Sir, sir, we just went through this. When he asked you about investigations, which we all agree, now, means the Bidens — we just did this about 30 seconds ago. It's a pretty simple question isn't it? I guess – I guess I'm having trouble, why you can't just say…

  • Gordon Sondland:

    When he asked about investigations, I assumed he meant the company.

  • Rep. Sean Patrick Maloney:

    I know what you assume.

  • Gordon Sondland:

    Burisma.

  • Rep. Sean Patrick Maloney:

    But who would benefit from an investigation of the Bidens?

  • Gordon Sondland:

    They're two different questions.

  • Rep. Sean Patrick Maloney:

    I'm just asking you one. Who would benefit from an investigation of the Bidens?

  • Gordon Sondland:

    I assume President Trump would benefit.

  • Rep. Sean Patrick Maloney:

    There we have it. See?

    (LAUGHTER)

    (CHEERING AND APPLAUSE)

  • Rep. Sean Patrick Maloney:

    Didn't hurt a bit, did it? Didn't hurt a bit. Let me ask you something.

  • Gordon Sondland:

    Mr. Maloney?

  • Rep. Sean Patrick Maloney:

    Hold on, sir.

  • Gordon Sondland:

    Excuse me. I have been very forthright, and I really resent what you're trying to do.

  • Rep. Sean Patrick Maloney:

    Fair enough. You've been very forthright. This is your third try to do so, sir.

    Didn't work so well the first time, did it? We had a little declaration come in after you. Remember that? And now we're here a third time, and we've got a doozy of a statement from you this morning. There's a whole bunch of stuff you don't recall.

    So, all due respect, sir, we appreciate your candor, but let's be really clear on what it took to get it out of you.

  • Judy Woodruff:

    So that's just a sampling of what the Republicans and the Democrats on the committee were — were saying to Ambassador Sondland.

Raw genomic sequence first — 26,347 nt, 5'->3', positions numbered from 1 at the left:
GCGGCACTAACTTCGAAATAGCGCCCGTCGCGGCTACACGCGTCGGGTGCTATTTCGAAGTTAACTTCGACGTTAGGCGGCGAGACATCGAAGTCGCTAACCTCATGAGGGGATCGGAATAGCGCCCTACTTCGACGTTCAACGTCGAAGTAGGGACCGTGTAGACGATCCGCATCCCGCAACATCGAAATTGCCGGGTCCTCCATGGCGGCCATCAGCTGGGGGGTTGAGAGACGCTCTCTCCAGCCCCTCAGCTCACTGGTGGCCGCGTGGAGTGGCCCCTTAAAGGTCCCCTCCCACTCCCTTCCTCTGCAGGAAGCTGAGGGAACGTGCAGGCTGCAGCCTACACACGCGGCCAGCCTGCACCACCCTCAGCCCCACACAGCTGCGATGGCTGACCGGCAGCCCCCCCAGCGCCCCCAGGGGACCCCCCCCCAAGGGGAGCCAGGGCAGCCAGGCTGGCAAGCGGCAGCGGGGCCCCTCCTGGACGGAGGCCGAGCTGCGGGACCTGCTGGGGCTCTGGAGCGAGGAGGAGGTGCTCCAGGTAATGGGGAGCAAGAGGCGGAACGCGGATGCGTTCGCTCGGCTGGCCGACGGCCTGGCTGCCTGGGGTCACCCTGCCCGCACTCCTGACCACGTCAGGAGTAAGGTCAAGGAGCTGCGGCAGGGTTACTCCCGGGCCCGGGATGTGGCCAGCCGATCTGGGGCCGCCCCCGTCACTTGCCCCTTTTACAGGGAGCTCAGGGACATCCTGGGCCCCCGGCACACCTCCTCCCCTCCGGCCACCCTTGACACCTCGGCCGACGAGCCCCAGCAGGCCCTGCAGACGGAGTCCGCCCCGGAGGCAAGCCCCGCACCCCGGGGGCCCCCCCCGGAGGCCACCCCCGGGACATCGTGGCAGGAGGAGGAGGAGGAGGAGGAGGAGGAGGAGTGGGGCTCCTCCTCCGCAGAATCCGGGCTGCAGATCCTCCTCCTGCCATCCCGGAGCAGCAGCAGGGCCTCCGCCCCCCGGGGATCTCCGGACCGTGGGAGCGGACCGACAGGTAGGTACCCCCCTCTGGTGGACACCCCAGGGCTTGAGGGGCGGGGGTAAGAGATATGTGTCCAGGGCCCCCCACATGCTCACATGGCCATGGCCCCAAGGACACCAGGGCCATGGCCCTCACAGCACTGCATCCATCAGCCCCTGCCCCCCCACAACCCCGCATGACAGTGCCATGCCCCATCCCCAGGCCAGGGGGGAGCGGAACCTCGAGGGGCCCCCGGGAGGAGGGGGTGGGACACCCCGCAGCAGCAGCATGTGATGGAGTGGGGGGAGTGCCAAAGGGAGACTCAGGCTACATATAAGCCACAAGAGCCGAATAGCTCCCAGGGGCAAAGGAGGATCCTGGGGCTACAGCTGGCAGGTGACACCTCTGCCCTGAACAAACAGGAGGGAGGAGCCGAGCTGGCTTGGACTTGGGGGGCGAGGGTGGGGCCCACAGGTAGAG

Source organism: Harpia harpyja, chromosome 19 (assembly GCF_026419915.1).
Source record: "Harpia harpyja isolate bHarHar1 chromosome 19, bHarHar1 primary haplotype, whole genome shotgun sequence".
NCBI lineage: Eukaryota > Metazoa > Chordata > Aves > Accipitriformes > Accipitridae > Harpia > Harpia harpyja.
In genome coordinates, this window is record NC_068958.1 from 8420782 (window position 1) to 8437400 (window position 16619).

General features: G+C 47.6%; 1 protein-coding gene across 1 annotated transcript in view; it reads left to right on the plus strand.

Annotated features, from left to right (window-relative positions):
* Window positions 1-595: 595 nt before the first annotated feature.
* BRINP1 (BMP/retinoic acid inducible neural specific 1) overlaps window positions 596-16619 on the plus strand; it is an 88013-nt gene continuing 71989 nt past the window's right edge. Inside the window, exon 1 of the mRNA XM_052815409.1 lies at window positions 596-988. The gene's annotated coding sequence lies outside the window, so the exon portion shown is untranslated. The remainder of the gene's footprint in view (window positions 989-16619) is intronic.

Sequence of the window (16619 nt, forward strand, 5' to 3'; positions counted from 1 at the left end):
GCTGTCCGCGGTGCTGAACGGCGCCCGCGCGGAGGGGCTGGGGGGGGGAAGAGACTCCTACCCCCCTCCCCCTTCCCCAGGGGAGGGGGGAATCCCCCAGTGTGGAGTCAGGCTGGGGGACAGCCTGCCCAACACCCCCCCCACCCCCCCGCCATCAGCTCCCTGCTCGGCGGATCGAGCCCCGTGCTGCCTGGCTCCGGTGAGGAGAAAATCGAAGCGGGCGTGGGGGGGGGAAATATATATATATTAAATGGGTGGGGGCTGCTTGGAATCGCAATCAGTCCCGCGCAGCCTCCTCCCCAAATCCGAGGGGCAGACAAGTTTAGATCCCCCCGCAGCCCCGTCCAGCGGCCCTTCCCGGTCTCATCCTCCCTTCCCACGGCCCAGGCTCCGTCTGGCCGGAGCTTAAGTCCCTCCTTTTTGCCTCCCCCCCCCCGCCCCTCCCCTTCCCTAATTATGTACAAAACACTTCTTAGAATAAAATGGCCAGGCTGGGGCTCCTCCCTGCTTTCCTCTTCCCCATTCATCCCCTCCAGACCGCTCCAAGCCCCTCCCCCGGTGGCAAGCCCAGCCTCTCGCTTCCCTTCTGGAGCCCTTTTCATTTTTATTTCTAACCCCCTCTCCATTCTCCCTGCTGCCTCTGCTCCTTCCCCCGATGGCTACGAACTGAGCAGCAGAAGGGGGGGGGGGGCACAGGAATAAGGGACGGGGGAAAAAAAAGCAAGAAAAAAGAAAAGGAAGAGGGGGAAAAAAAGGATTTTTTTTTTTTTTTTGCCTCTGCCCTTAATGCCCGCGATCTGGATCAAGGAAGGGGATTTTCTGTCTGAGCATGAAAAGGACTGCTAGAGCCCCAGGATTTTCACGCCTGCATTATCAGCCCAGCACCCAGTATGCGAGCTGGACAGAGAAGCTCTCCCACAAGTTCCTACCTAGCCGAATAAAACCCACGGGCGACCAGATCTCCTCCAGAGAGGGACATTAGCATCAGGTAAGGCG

Lisa Desjardins, back to you.

    What does this say about the strategies that the two parties had?

  • Lisa Desjardins:

    I think, for Democrats, there's increasing confidence about the case that they're making. Pretty much behind the scenes, they all feel like this is a road toward impeachment, though, obviously, they haven't made that decision yet.

    It's pretty clear that's where their minds are at, at this moment.

    Republican, Judy — I spent a lot of time after that hearing talking to Republicans off the floor — off the House chamber floor. And I specifically went after different groups of Republicans.

    It's interesting. What I heard from rank-and-file members was different than what I heard in that hearing, that strategy that you heard about trying to establish that there wasn't a direct link to the president, there might not have been a quid pro quo.

    That's not what I heard from rank-and-file Republicans. Instead, I heard from Representative Peter King, who's in a swing district in New York. He's retiring, which is one reason I wanted to talk to him.

    He does think the president did nothing wrong, but he argues something different. He says: It's because the president has the right to launch any investigation he want. I don't have a problem with it.